Years have gone by since the events surrounding the death of Anne Boleyn. But her missing hand and all that it represents to the dark world of 16th-century Europe still draws the powerful to seek it out. Jean Rombaud - the French executioner of the first novel - has grown old, both in age and spirit. Wearied by the betrayal of a son and the scorn of a wife, he fights in the seemingly never-ending siege of Siena. Meanwhile, Gianni Rombaud has forsaken everything his ageing father stands for and now kills heathen for the Inquisition in Rome. Then he is summoned by Cardinal Carafa himself. His masters no longer merely want his dagger in the hearts of Jews, they want the hand of the dead queen...But only three people know where it is buried, and one of them is Gianni's father...

Gallipoli Street by Mary Anne O'Connor

An Anzac tale of three families whose destinies are entwined by war, tragedy and passion.
At 17, Veronica O’Shay is happier running wild on the family farm than behaving in the ladylike manner her mother requires, and she despairs both of her secret passion for her brother’s friend Jack Murphy and what promises to be a future of restraint and compliance. 
But this is 1913 and the genteel tranquillity of rural Beecroft is about to change forever as the O’Shay and Murphy families, along with their friends the Dwyers, are caught up in the theatre of war and their fates become intertwined.
From the horrors of Gallipoli to the bloody battles of the Somme, through love lost and found, the Great Depression and the desperate jungle war along the Kokoda Track, this sprawling family drama brings to life a time long past… a time of desperate love born in desperate times and acts of friendship against impossible odds.
A love letter to Australian landscape and character, Gallipoli Street celebrates both mateship and the enduring quality of real love. But more than that, this book shows us where we have come from as a nation, by revealing the adversity and passions that forged us.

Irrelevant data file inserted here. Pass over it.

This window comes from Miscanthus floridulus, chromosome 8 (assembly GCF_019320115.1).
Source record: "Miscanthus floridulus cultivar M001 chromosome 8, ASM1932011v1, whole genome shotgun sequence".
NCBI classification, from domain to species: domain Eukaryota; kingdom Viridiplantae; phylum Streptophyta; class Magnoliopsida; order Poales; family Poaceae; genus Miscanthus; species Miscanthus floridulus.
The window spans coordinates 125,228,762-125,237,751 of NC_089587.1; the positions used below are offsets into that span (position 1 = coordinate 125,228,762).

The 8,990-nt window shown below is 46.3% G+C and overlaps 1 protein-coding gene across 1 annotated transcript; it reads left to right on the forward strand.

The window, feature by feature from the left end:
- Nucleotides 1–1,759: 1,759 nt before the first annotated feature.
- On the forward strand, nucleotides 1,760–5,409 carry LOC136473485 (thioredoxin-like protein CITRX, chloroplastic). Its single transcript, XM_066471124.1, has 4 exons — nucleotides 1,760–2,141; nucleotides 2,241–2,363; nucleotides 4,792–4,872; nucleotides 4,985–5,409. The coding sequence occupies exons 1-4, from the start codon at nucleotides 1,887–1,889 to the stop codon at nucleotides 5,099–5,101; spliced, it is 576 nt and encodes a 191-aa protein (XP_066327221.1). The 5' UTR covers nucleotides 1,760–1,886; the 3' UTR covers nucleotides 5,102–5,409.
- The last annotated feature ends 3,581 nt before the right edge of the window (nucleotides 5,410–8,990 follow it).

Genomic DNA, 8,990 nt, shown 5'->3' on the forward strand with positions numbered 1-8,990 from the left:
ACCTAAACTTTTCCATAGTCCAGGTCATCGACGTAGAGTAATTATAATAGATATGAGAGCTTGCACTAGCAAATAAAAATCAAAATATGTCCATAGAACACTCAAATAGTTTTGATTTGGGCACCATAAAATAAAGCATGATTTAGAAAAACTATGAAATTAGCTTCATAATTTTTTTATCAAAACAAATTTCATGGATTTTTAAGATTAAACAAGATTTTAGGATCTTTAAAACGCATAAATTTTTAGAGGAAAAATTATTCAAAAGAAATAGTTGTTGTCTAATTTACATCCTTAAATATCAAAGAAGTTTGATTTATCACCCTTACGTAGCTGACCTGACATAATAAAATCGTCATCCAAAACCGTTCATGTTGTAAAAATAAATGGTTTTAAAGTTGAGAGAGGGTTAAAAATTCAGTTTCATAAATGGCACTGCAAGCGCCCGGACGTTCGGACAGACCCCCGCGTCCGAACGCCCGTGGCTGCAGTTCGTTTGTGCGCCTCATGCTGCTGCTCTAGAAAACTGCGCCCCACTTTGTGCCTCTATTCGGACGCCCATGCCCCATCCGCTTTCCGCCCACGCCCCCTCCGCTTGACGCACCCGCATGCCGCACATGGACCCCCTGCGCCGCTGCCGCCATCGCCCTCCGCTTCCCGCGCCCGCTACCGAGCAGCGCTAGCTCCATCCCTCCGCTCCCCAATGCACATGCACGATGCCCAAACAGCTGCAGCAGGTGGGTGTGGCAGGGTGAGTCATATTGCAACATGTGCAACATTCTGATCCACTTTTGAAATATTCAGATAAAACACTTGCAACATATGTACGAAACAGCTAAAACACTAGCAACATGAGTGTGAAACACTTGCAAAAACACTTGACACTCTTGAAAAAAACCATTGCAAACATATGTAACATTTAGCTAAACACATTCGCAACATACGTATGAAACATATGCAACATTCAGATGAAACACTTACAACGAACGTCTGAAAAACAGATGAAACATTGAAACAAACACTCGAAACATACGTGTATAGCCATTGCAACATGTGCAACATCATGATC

A stunning novel that brings to life the love and courage that formed our Anzac tradition.

My Dear, I Wanted to Tell You by Louisa Young

A letter, two lovers, a terrible lie. In war, truth is only the first casualty. 'Inspires the kind of devotion among its readers not seen since David Nicholls' One Day' The Times While Riley Purefoy and Peter Locke fight for their country, their survival and their sanity in the trenches of Flanders, Nadine Waveney, Julia Locke and Rose Locke do what they can at home. Beautiful, obsessive Julia and gentle, eccentric Peter are married: each day Julia goes through rituals to prepare for her beloved husband's return. Nadine and Riley, only eighteen when the war starts, and with problems of their own already, want above all to make promises - but how can they when the future is not in their hands? And Rose? Well, what did happen to the traditionally brought-up women who lost all hope of marriage, because all the young men were dead? Moving between Ypres, London and Paris, My Dear I Wanted to Tell You is a deeply affecting, moving and brilliant novel of love and war, and how they affect those left behind as well as those who fight.


  1. Gallipoli Street is coming up on my reading list soon, I hope you enjoy it.

    Shelleyrae @ Book'd Out

    1. Thanks Shelleyrae. It looks like it will be an excellent read.

  2. I'm so glad to hear you're enjoying Shores of Darkness. I look forward to your report after you're done. Just rereading the blurb reminds me of how much I loved that book.

    Gallipoli Street is now on my wishlist. I'm guessing I'll have to buy it from overseas but it sounds like it will be worth it.

    1. Diana Norman's writing style makes for an effortless read. I'm so glad you recommended Shores of Darkness. I'm still trying to obtain a copy of Fitzempress' Law.

      I hope you manage to get a copy of Gallipoli Street. I'm looking forward to reading it.

    2. I just found a copy of Gallipoli Street at Fishpond (free postage to the US helps!) and placed an order. It looks like my type of book.

      Hope Fitzempress' Law is obtainable somehow. It would be nice if her older books were all brought back into print!

    3. Well done! Free postage is always a deal sweetener!

      My library is usually good with older books, but for some reason they didn't have a copy of Fitzempress' Law. I'll keep looking. May be a copy will come along at the right price!